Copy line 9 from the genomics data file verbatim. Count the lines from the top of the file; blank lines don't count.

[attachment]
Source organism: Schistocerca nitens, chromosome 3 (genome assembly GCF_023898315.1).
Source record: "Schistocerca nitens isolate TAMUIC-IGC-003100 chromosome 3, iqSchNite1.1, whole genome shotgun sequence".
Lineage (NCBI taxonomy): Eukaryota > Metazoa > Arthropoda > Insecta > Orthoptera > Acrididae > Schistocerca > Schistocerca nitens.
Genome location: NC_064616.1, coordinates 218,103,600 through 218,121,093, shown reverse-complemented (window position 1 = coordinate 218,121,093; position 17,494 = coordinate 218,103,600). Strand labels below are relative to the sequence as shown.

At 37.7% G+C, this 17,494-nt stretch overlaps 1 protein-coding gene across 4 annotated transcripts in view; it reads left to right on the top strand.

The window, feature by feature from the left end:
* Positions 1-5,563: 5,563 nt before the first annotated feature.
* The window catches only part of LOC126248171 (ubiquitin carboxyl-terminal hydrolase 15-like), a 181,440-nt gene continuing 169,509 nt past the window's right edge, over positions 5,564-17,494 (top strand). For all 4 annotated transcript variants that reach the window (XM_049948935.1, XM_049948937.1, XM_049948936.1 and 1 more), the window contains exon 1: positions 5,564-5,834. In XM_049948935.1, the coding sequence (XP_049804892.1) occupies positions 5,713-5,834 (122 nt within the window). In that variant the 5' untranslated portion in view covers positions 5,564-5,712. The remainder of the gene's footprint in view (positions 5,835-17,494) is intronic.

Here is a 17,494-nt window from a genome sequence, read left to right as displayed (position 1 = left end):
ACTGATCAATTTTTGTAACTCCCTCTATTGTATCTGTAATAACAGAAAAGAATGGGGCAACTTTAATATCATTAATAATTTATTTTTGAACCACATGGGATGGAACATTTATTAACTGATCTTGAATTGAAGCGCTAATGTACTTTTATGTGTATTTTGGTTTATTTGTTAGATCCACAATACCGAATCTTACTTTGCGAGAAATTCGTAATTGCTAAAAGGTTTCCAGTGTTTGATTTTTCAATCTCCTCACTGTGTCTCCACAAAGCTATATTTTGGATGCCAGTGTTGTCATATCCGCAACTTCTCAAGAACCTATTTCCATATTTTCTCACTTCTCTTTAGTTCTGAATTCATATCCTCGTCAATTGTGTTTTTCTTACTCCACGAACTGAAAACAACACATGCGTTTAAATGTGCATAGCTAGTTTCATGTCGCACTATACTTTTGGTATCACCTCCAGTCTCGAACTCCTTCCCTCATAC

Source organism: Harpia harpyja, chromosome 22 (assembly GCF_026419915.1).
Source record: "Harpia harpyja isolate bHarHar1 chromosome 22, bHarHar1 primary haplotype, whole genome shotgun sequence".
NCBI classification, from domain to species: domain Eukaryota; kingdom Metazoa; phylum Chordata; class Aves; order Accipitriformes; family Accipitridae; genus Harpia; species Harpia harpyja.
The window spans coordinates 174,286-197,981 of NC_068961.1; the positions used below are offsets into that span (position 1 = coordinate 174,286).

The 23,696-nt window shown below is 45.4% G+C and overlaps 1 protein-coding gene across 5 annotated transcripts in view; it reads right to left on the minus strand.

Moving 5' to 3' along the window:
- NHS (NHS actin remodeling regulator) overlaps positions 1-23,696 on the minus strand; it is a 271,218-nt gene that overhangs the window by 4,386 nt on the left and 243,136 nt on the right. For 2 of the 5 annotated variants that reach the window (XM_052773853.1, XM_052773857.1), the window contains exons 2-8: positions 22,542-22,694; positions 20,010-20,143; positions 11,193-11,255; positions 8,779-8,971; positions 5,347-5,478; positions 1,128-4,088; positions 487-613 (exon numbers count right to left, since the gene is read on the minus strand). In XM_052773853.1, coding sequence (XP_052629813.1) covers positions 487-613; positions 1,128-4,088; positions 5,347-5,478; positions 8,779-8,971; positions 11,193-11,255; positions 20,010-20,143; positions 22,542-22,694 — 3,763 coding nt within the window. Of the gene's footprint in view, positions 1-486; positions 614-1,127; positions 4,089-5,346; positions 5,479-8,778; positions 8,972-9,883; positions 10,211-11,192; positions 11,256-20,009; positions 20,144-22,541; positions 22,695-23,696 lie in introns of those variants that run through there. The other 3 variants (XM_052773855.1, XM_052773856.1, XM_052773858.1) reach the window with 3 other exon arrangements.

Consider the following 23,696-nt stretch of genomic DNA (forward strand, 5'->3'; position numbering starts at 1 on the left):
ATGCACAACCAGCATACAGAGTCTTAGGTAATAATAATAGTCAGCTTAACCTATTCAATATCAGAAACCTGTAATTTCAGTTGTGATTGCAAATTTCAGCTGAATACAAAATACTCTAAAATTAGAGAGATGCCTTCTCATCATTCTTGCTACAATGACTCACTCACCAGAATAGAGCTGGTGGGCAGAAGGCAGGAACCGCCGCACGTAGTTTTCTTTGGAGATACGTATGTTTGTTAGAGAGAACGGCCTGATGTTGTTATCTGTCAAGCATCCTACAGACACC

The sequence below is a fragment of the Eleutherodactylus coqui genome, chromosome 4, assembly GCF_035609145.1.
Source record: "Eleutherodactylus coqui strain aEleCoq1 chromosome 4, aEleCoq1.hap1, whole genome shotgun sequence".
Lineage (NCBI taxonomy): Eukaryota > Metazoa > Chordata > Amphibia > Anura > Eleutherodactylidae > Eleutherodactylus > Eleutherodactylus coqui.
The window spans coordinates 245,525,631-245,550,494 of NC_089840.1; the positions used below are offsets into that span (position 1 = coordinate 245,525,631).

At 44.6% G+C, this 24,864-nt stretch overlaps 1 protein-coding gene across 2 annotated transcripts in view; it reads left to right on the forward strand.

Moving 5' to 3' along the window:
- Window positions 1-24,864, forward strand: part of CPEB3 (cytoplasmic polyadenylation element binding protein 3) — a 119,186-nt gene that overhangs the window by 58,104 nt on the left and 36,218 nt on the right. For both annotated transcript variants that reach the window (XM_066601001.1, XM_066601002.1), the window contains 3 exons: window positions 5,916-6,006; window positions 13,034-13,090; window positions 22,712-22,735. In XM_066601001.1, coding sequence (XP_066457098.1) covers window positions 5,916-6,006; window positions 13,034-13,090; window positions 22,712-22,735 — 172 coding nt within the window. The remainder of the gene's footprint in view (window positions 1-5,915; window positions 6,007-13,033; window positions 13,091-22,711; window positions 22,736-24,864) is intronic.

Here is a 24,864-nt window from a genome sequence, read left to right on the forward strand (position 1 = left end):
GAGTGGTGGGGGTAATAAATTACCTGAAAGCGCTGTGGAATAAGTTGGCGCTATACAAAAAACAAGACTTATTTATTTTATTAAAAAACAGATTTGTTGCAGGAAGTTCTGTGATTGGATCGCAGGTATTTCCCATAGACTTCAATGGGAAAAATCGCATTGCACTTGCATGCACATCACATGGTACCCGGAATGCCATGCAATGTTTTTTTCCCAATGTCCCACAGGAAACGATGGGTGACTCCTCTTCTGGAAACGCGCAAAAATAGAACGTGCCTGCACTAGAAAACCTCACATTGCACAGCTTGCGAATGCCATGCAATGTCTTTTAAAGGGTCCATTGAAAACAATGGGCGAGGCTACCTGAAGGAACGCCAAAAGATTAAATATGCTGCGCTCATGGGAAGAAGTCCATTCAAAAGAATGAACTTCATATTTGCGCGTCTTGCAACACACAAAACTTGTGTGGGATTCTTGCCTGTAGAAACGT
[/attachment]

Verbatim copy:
Here is a 17,494-nt window from a genome sequence, read left to right as displayed (position 1 = left end):